The southwestern coast of Africa, under the influence of the Benguela current, is one of the most productive areas of the world and is very rich in fish resources. The region is influenced by upwelling and water masses of tropical, subtropical, south Atlantic, and Antarctic origins,
making it one of the most hydrologically complex regions in the world. Over large portions of the Benguela region the ichthyoplankton is dominated by larvae of small pelagic-spawning fishes including the semi-pelagic goby Sufflogobius bibarbatus, the lanternfish Lampanyctodes hectoris,
and the anchovy Engraulis capensis. Hake, Merluccius spp., and horse-mackerel, Trachurus trachurus capensis, are also relatively abundant components. The spatio-temporal distribution pattern of larvae of these and other fish species is strongly influenced by hydrographic
conditions. The composition of samples collected within the region shows the influence of warm Angolan waters in the north and of Algulhas waters in the south. The central Benguela system, an area of perennial upwelling, has the lowest diversities of larvae in the system. Several species spawn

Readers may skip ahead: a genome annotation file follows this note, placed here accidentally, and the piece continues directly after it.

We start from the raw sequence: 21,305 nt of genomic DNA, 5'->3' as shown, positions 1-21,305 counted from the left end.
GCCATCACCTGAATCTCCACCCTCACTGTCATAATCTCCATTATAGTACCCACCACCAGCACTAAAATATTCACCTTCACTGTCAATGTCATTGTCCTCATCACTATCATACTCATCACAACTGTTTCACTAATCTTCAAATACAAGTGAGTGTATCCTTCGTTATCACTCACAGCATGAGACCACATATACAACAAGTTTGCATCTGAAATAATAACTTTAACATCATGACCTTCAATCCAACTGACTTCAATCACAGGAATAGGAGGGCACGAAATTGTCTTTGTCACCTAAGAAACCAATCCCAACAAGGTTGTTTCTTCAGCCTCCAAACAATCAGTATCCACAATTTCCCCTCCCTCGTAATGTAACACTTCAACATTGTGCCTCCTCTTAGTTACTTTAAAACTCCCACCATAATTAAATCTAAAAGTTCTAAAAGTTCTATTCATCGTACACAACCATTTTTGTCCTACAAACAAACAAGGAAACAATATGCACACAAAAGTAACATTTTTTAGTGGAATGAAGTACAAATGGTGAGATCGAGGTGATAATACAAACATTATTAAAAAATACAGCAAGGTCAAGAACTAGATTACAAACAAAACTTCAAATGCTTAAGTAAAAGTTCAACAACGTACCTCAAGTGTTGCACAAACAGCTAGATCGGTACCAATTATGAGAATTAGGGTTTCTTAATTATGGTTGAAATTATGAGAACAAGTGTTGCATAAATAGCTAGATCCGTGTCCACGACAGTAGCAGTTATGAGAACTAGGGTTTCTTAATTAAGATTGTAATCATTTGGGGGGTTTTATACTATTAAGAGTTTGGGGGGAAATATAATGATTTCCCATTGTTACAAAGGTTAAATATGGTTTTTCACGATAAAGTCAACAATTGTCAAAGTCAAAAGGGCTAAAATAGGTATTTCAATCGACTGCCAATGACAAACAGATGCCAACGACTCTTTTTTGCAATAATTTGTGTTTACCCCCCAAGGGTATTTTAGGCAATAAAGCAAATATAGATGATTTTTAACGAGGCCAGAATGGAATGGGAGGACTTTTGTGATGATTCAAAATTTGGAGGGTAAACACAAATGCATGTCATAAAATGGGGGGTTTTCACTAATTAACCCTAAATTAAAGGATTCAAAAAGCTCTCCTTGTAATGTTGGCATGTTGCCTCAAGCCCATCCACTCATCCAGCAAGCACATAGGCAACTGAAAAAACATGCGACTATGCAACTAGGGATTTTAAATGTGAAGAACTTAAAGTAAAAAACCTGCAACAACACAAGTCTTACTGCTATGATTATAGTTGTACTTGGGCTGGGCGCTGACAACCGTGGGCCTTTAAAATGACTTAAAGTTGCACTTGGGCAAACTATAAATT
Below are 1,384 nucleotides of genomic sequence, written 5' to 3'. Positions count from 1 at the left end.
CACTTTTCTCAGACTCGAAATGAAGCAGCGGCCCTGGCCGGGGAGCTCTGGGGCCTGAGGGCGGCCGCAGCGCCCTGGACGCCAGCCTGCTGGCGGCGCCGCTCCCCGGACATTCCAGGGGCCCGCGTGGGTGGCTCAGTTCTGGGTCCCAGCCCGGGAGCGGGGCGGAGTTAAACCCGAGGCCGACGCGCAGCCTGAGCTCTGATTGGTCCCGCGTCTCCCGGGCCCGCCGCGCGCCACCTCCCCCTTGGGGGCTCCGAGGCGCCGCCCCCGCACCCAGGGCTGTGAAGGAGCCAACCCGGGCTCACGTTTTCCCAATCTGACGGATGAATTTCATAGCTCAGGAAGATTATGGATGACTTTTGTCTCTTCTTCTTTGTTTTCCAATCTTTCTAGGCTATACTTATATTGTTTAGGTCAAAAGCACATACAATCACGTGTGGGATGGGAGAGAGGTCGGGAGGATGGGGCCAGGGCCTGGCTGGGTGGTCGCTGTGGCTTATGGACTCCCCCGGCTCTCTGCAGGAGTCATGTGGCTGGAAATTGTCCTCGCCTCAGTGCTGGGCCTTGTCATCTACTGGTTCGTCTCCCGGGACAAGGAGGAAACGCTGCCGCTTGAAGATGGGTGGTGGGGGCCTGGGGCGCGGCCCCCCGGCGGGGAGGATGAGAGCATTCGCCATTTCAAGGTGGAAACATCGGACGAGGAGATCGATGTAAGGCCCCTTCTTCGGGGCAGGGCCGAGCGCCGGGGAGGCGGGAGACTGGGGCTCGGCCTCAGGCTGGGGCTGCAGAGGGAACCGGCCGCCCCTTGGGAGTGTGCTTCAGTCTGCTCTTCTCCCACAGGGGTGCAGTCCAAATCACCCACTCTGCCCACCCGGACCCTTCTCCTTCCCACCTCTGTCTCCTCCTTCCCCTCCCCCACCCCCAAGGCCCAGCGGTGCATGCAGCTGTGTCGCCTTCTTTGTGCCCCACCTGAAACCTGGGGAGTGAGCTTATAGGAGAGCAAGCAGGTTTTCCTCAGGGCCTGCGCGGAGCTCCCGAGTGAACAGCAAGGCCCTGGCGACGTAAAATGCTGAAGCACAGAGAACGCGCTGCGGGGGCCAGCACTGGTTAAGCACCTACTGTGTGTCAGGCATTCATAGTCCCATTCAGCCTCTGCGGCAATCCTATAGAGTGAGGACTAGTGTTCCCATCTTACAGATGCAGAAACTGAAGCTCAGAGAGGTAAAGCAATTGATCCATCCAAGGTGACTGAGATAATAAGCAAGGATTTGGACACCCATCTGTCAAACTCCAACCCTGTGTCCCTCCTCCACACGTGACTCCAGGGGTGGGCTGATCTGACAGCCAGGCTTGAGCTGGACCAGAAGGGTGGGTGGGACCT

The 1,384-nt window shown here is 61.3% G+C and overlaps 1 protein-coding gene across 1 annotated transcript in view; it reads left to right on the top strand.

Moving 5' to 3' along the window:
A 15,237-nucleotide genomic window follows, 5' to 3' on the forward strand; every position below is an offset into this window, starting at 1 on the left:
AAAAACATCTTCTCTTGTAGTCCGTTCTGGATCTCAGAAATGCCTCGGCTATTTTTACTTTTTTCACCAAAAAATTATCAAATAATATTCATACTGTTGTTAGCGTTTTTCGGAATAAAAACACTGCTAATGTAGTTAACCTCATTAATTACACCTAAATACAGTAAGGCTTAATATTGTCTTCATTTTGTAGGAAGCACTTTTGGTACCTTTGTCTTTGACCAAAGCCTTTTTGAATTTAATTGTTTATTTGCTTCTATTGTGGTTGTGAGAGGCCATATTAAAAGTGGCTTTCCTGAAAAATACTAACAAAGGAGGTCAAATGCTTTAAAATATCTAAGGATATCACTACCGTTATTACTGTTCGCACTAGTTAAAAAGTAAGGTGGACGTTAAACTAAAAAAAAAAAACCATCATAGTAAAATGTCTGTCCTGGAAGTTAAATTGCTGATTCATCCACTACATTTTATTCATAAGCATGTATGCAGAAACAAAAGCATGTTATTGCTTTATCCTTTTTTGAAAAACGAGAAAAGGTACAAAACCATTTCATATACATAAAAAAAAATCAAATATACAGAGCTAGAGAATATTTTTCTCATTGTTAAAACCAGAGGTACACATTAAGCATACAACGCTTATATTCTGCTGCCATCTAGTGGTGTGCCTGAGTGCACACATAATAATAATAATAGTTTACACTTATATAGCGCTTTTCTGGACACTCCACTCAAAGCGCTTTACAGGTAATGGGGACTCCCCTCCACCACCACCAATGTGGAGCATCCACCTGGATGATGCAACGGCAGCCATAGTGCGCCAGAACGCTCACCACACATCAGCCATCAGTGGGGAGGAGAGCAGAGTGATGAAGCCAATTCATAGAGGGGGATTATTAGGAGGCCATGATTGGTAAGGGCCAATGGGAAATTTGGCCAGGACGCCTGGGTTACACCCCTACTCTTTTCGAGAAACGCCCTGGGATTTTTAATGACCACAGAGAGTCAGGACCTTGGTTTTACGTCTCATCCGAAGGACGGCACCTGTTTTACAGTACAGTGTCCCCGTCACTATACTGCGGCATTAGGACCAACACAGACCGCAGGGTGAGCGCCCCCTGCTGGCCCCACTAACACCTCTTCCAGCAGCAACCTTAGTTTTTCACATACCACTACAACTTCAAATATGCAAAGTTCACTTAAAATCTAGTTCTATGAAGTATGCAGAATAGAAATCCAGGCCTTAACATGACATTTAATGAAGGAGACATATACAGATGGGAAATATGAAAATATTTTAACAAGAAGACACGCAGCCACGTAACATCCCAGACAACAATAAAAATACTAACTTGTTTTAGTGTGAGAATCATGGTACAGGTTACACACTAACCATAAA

to the north and south of this area, but not within it. Analysis of species assemblages in the northern and southern Benguela region during different periods shows some persistence of species groups, but in general, species associations change over periods of months.
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